Growth Industries and Transferable Skills

An article in the New York Times by Louis Uchitelle on Sunday, July 19th discussed the recession and where the jobs are in this new economy.

Job losses are steepest in motor vehicles and parts, as well as temporary help services, employment services, furniture and related products, and construction and manufacturing.

So where are the jobs?  Growing sectors include home health-care services (and areas related to an aging population), other health-care-related industries, oil and gas extraction, and the federal government (except the U.S. Postal Service).
Are your skills transferable?  Solid backgrounds in accounting, sales, marketing, and project management, for example, are highly transferable skills, regardless of industry.

The ability to gather and analyze information, make decisions, lead, manage, organize, delegate, listen, negotiate, and show up on time are all examples of transferable skills.

As you march through your career, consider your job to be specific to a point in time and your skills to be transferable, regardless of where you work.

Expand your horizons by developing and cultivating skills that can carry you through your career.



With the economy rapidly plunging, there is a plethora of “overqualified” candidates available.

Overqualified can be defined as candidates who may have more experience and education than the position requires. These candidates are now willing to work in positions below their skill set at a lower market value. For example, we’re seeing chief financial officers now applying to work as accountants or financial analysts.

Some hiring managers say they are reluctant to hire overqualified candidates because the candidate:

  • Will be underpaid and soon ask for a salary increase or promotion
  • Will be underpaid resulting in personal financial issues
  • Could feel resentful and become a problem employee
  • May have more experience than the hiring manager, thus causing the hiring manager to feel his/her leadership or position may be threatened
  • May leave when the market turns around

None of these are solid valid reasons as much as negative thoughts focusing on why not to hire a qualified candidate. Once someone is in a job about six months, he/she usually masters the position. Now that the dot-com boom days are over, there is no evidence that overqualified candidates, once hired, leave for better positions.

Positive Aspects: Why You SHOULD hire overqualified candidates:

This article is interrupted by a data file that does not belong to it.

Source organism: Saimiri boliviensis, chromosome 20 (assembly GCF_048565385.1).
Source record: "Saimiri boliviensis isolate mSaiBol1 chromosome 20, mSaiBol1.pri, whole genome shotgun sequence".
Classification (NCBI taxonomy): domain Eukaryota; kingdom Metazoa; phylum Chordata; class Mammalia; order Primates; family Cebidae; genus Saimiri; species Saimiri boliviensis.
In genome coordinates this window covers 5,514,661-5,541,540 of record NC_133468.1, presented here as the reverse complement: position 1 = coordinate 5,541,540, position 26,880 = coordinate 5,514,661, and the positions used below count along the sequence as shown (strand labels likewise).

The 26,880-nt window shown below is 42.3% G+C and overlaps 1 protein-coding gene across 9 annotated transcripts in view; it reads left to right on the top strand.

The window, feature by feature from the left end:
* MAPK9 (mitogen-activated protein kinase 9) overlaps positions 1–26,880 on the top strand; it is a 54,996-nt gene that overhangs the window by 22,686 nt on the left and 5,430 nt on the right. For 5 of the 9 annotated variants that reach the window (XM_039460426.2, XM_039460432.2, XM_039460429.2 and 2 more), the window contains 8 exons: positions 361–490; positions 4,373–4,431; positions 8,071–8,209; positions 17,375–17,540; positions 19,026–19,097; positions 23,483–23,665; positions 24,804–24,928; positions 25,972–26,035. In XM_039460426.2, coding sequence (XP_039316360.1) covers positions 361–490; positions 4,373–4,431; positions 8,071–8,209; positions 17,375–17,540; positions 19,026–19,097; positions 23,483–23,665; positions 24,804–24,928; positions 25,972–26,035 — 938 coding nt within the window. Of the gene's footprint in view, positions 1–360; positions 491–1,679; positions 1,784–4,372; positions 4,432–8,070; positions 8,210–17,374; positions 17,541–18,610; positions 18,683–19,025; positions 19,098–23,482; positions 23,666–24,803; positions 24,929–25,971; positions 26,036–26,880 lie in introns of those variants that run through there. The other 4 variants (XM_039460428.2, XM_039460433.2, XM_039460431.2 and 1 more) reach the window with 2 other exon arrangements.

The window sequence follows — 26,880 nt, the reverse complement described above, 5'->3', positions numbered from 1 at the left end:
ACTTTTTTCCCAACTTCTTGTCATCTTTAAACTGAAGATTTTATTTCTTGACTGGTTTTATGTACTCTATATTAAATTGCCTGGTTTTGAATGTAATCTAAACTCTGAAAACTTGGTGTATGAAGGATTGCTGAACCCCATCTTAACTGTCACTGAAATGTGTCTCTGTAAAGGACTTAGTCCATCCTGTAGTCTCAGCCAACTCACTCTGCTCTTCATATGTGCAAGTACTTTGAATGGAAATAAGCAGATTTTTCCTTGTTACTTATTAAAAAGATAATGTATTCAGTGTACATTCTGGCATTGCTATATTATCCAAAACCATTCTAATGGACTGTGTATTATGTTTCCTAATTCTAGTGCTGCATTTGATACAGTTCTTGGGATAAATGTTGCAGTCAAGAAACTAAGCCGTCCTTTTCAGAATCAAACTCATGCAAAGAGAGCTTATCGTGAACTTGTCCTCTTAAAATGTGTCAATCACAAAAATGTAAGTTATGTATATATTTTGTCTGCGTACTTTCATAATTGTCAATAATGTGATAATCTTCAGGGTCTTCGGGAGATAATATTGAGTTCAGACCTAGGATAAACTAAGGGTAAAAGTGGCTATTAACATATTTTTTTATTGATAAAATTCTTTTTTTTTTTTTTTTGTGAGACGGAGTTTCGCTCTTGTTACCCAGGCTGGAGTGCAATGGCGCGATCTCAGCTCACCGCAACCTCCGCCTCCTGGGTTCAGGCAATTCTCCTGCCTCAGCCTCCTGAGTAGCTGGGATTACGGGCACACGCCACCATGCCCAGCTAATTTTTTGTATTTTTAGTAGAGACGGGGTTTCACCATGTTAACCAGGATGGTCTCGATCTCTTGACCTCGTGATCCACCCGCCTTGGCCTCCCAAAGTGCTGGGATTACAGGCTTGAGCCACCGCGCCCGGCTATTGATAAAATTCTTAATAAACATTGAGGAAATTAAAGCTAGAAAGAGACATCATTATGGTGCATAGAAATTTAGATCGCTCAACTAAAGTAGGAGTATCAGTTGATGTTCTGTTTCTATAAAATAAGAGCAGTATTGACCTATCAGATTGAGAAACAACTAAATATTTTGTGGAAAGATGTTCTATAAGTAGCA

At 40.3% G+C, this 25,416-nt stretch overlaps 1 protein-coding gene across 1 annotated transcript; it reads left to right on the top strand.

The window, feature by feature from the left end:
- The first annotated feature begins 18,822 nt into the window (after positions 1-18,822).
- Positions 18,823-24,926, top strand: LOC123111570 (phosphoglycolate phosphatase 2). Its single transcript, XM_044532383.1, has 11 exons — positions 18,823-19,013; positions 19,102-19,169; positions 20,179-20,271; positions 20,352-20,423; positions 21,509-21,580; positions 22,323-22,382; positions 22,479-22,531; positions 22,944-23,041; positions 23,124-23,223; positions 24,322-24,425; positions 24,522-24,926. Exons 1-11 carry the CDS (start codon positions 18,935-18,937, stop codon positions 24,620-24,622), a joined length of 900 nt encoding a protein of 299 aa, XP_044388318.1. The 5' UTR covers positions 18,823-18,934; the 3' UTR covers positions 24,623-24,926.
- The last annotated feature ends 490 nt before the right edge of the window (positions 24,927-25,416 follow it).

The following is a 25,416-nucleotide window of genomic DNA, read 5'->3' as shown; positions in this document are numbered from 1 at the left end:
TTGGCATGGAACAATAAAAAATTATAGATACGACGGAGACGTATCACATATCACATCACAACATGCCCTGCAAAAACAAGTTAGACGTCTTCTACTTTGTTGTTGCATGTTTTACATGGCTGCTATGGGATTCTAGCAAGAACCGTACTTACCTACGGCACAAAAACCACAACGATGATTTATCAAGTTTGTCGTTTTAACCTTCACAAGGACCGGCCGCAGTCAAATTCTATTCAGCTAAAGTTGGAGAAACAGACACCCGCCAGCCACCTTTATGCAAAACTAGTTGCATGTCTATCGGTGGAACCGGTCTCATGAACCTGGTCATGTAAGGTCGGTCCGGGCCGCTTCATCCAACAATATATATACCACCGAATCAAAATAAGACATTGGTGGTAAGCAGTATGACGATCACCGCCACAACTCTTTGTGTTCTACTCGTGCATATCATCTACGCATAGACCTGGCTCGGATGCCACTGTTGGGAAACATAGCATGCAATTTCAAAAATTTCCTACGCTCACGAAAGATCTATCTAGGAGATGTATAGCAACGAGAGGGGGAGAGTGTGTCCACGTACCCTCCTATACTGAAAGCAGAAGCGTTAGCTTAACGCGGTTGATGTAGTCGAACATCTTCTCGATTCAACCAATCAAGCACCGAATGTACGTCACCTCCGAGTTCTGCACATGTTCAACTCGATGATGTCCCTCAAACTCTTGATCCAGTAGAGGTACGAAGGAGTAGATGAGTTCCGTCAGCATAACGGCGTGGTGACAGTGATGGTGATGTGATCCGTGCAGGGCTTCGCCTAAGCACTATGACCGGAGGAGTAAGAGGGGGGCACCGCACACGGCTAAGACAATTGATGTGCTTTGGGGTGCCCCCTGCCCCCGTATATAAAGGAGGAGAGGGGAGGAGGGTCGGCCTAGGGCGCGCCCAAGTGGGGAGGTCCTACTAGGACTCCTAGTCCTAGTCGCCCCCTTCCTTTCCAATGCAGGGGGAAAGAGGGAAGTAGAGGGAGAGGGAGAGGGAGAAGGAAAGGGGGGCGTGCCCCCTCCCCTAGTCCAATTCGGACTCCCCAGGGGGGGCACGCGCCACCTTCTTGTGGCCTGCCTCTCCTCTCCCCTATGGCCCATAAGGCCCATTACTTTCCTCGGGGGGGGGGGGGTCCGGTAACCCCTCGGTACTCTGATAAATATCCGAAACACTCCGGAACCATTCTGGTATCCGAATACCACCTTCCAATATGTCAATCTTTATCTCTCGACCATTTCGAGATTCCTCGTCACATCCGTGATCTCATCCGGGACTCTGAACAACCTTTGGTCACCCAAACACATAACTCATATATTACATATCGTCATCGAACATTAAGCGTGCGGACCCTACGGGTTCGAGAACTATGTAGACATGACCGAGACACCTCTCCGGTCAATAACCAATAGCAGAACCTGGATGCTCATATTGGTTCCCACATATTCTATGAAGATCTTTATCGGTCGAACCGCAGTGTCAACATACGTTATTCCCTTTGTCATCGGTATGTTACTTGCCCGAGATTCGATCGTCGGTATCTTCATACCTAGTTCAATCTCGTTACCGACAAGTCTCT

In today’s economy, there aren’t jobs available for candidates to move to. Many once healthy industries are now defunct. Candidates who make the transition to new firms say they are sincerely interested in stability and long-term success.

And candidates know that their compensation in prior positions has no bearing on what pay they may receive for a similar position in another firm. If a job is being outsourced, a candidate is more interested in maintaining a working career and a paycheck than quibbling over a salary differential, even if the difference is $20,000 or more. People are grateful for work.

We’re hearing that some companies have cut too many employees. This is an excellent time to hire and round out a team. This is a rare time when so many excellent people with strong skills and advanced degrees are immediately available.

Overqualified candidates are our neighbors. We want to keep people in our community employed. We can’t wait for the government and stimulus packages.

It’s up to you and your company to create jobs and hire today.

There are currently countless outstanding candidates for every open job. More people are in the process of losing their homes. They are eager for meaningful work and a paycheck. If you have a job opening, someone unemployed and available is waiting and ready to go to work for you today.

Let’s keep our economy strong. Let’s Keep America Working!


Dianne Gubin now offers one-on-one coaching career services. Whether you’re re-entering the workforce or need to brainstorm how to ask for your next raise, we can help.

To book a session call: 818-222-0300 x 101

Who Makes the Cut?

You leave the job interview confident that you gave it your best.  You answered all the questions and knew everything possible about the company.

Days pass and you learn that you didn’t get the job.  What happened?

Here are some of the “closed door reasons” hiring managers and team interviewers have regarding candidates and why things don’t work out:

  • Overqualified and won’t stay
  • Too much of a learning curve
  • Not strong enough in _____  and we don’t have time to train
  • Working with him/her would drive me crazy
  • I didn’t like the way he/she answered a question
  • We have stronger/more qualified people who work here already
  • Talked too much
  • Talked to me, but didn’t talk to everyone in the room
  • Not enough eye contact
  • Ugly outfit
  • Won’t pass a background check because…
  • Said too much about why last job didn’t work out.
  • I know “So and So” who worked with candidate at his last company.  We don’t want him here.
  • He/She will be too distracted with family/child care/eldercare issues
  • I don’t think he/she will get along with…
  • He/She just won’t work out here.  It doesn’t feel right.

Candidates don’t usually hear the true reason a position doesn’t go forward.

Larger companies and educational institutions generally include all stake holders in a hiring process.  This can mean that 10 or more people participate in the hiring process, each taking a minimum of an hour per interview from normal work, and ranking the candidates.  All candidates are asked the same questions and graded on answers. This process is subjective at best and designed to weed out as many as possible.

If you’re not offered the position, chalk it up as a learning experience and continue the search process.

The right job is out there for you.